This book contains a short introduction followed by five of Lewis’ recent articles (mostly from Vanity Fair, I believe) on the sovereign portion of the current financial crisis.
There are articles on Iceland, Greece, Ireland, Germany, and the US (the US portion is devoted mostly to California). I had read most of the articles before, and I believe they’re available online.
The introduction was the most interesting part, since I think I had read all the other parts. The introduction sets up the rest of the book through a chat with Kyle Bass. The Daily Mail sums up Bass in the following headline: "Meet the Texan investor who made millions from the credit crunch…and now he stands to make 65,000% profit if Europe goes down the drain."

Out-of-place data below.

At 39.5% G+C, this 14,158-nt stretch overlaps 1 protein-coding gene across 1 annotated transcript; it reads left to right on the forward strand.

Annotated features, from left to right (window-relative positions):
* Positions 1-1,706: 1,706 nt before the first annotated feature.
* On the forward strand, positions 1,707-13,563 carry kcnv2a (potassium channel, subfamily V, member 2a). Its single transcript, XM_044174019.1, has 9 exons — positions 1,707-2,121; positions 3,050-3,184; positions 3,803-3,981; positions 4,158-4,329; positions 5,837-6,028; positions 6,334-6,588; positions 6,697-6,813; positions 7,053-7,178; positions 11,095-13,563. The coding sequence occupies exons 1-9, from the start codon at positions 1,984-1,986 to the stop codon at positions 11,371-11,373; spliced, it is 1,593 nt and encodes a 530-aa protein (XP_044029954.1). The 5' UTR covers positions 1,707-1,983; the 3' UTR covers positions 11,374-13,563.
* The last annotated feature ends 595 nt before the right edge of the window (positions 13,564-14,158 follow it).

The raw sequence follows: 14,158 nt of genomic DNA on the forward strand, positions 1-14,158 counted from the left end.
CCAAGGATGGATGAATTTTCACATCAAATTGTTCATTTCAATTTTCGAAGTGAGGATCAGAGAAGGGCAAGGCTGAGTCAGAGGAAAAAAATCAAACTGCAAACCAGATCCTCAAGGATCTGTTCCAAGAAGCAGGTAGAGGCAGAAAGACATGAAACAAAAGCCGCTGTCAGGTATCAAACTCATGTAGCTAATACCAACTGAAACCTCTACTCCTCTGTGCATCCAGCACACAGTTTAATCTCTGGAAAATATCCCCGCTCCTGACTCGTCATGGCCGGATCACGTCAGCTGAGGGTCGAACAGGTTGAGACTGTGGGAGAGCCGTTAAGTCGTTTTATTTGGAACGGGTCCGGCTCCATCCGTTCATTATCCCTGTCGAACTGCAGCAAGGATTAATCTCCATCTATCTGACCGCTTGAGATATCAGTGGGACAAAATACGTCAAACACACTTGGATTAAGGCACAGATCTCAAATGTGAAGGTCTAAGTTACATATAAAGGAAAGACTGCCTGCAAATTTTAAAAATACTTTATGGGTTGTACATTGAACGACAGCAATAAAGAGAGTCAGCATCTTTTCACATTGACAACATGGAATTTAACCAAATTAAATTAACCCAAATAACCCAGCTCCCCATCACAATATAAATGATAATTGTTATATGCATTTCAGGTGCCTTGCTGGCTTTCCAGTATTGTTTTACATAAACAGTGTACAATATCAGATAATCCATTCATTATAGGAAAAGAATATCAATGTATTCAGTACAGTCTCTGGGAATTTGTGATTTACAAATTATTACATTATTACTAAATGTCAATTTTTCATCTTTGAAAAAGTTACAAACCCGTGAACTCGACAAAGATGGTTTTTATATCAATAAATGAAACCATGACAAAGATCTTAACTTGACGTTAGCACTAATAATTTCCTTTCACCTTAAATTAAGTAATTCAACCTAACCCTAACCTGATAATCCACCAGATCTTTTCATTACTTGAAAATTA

Lewis describes Bass’ views by quoting him as follows:
“We’ve never had this kind of accumulation of debt in world history,” said Bass. Critically, the big banks that had extended much of this credit were no longer treated as private enterprises but as extensions of their local governments, sure to be bailed out in a crisis. The public debt of rich countries already stood at what appeared to be dangerously high levels and, in response to the crisis, was rapidly growing. But the public debt of these countries was no longer the official public debt. As a practical matter it included the debts inside each country’s banking system, which, in another crisis, would be transferred to the government.
So he shorted a bunch of European sovereigns before doing so was cool. Lewis embarks on these trips to see what Bass has shorted, and the results aren’t pretty.